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Popular Features. New Releases. Notify me. Opening up the vital new subfield of Romantic media studies through interventions in both media archaeology and contemporary media theory, Andrew Burkett addresses the ways that unconventional techniques and theories of storage and processing media engage with classic texts by William Blake, Lord Byron, John Keats, Mary Wollstonecraft Shelley, and others.

Ordered chronologically and structured by four crucial though often overlooked case studies that delve into Romanticism's role in the histories of incipient technical media systems, the book focuses on different examples of the ways that imaginative literature and art of the period become taken up and transformed by--while simultaneously shaping considerably--new media environments and platforms of photography, phonography, moving images, and digital media.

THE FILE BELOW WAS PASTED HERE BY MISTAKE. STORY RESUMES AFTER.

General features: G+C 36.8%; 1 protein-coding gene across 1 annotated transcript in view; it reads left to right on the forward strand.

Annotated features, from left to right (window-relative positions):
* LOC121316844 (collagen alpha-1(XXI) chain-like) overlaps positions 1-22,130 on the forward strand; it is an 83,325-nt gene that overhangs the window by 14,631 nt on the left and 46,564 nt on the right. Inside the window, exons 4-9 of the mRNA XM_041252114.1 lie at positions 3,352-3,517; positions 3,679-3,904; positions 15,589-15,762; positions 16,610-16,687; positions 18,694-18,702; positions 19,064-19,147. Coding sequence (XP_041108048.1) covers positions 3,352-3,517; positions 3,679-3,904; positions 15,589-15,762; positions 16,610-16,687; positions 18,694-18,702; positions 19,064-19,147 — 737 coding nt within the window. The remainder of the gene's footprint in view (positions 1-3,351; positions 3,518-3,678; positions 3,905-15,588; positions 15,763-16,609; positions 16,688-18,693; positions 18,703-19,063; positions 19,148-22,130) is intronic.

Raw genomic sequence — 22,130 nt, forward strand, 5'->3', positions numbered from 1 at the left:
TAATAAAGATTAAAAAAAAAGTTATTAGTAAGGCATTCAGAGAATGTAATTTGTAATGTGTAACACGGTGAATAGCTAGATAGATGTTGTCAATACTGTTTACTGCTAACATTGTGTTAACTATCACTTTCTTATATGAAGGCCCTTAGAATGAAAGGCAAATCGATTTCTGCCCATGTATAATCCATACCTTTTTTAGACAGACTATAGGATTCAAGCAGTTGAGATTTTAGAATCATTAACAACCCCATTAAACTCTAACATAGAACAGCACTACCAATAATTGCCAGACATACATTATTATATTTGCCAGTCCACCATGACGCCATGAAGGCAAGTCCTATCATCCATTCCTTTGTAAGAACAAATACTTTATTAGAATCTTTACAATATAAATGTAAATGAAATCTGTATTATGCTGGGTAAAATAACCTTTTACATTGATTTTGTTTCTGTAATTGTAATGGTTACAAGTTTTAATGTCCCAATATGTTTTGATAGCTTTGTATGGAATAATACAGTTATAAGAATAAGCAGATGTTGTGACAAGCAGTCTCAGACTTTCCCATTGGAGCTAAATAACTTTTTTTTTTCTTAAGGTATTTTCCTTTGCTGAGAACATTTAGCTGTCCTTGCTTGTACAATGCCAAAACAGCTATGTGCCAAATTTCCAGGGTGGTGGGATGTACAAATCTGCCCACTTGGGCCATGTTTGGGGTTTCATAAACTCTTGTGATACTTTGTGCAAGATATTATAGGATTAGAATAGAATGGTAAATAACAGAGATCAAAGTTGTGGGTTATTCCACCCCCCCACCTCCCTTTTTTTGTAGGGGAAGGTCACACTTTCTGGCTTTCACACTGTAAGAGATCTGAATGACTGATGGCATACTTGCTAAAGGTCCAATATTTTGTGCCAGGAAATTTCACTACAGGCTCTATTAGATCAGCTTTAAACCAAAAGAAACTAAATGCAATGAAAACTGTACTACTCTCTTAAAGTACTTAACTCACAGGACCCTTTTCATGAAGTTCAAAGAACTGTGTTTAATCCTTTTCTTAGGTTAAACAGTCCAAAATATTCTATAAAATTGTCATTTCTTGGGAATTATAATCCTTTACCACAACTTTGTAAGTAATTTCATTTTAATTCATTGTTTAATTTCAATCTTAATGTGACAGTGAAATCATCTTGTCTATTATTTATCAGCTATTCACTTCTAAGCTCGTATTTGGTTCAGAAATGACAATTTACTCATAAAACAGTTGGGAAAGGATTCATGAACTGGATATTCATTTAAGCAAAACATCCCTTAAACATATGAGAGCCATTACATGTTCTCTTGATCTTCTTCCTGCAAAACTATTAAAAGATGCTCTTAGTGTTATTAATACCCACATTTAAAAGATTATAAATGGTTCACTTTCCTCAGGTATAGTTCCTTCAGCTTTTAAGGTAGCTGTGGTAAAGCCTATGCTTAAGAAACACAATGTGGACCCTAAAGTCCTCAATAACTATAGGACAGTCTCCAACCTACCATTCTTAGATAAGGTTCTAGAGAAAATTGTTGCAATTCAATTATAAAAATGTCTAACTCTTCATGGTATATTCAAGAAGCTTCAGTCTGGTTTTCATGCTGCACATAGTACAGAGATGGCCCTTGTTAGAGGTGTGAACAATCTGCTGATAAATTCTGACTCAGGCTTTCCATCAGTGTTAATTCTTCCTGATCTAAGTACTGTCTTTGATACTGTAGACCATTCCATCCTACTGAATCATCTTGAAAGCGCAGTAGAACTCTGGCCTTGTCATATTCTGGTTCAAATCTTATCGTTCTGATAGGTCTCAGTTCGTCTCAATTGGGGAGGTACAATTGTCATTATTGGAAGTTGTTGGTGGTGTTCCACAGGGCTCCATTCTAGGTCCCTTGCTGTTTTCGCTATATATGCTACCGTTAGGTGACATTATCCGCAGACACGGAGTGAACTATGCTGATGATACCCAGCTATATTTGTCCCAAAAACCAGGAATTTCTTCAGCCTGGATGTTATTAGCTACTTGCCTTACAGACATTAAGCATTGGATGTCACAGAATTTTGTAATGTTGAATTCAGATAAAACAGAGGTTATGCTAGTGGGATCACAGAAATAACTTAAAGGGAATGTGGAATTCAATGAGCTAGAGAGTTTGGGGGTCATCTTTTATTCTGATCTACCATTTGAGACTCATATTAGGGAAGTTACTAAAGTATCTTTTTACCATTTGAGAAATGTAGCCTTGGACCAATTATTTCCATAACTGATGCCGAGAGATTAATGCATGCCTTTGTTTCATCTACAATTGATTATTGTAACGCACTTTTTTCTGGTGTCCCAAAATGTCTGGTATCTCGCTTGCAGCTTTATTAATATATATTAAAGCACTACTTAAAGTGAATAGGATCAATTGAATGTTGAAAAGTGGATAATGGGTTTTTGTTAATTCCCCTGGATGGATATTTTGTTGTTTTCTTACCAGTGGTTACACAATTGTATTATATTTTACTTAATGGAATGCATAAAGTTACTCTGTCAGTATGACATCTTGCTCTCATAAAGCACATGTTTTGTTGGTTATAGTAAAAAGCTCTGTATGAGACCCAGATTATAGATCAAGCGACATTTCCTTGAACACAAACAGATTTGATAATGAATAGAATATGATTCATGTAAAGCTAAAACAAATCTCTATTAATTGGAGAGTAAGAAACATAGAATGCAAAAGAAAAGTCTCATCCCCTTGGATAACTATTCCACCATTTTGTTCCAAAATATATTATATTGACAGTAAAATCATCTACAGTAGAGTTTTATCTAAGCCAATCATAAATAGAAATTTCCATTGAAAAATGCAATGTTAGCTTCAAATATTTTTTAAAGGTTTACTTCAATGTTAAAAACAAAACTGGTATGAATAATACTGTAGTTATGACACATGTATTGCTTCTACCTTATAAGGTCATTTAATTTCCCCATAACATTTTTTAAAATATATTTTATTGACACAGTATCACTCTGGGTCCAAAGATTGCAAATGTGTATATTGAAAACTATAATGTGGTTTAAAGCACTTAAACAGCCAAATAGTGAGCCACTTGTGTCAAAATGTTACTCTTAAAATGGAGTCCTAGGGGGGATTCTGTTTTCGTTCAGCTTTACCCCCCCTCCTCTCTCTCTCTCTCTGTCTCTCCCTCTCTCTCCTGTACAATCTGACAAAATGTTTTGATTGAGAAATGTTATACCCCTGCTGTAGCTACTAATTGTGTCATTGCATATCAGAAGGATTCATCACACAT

Product details Format Paperback pages Dimensions x x Other books in this series. Anxious Anatomy Stefani Engelstein. Add to basket. Nervous Conditions Elizabeth Green Musselman. Altered States Marlene Tromp. Excavating Victorians Virginia Zimmerman. Victorian Fetishism Peter Melville Logan. Aging by the Book unmasks and confronts midlife anxiety by examining its origins, demonstrating that our current negative attitude toward midlife springs from Victorian roots, and arguing that only when we understand the culturally constructed nature of age can we expose its ubiquitous and stealthy influence.

Female Desexualization at Midlife. Victorian Age Construction and the Specular Self.